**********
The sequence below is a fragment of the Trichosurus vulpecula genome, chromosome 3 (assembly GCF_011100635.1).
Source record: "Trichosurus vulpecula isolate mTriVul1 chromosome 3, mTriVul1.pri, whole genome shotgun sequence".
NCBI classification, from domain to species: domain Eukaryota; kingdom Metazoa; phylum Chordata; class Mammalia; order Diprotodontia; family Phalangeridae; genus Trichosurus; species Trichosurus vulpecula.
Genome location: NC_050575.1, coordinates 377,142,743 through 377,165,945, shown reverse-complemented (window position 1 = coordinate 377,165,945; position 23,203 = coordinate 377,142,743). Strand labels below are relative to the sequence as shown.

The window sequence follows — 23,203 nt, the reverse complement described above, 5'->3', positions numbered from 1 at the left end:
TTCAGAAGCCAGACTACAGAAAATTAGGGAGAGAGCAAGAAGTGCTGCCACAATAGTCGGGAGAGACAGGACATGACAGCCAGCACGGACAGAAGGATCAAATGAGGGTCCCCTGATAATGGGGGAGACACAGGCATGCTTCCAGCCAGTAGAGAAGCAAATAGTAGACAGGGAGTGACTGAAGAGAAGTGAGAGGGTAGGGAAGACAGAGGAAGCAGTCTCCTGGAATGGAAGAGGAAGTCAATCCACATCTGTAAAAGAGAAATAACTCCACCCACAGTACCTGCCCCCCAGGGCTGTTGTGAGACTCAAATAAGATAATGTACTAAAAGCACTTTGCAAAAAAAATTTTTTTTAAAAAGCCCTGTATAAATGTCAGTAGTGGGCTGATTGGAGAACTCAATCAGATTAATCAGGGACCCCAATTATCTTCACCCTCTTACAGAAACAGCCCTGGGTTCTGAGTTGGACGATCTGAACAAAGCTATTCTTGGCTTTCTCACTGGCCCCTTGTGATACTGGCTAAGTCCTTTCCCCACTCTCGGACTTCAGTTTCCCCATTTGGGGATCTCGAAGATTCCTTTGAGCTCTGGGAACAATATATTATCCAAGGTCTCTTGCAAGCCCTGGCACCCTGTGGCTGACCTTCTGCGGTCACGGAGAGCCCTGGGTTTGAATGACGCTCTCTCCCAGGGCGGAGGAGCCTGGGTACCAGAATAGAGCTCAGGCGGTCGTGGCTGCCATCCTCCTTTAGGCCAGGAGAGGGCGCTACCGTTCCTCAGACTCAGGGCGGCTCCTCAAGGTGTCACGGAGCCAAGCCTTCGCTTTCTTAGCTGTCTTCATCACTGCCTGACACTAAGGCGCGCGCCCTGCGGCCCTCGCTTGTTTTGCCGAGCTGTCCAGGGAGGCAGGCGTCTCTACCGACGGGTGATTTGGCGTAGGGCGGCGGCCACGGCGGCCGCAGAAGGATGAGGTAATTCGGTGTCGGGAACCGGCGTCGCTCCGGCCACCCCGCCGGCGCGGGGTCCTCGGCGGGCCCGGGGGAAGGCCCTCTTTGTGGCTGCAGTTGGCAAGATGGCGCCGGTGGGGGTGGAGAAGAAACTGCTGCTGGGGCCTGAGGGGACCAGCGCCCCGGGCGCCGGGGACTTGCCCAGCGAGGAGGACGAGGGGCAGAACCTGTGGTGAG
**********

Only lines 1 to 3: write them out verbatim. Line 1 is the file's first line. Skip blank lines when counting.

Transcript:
The sequence below is a fragment of the Trichosurus vulpecula genome, chromosome 3 (assembly GCF_011100635.1).
Source record: "Trichosurus vulpecula isolate mTriVul1 chromosome 3, mTriVul1.pri, whole genome shotgun sequence".
NCBI classification, from domain to species: domain Eukaryota; kingdom Metazoa; phylum Chordata; class Mammalia; order Diprotodontia; family Phalangeridae; genus Trichosurus; species Trichosurus vulpecula.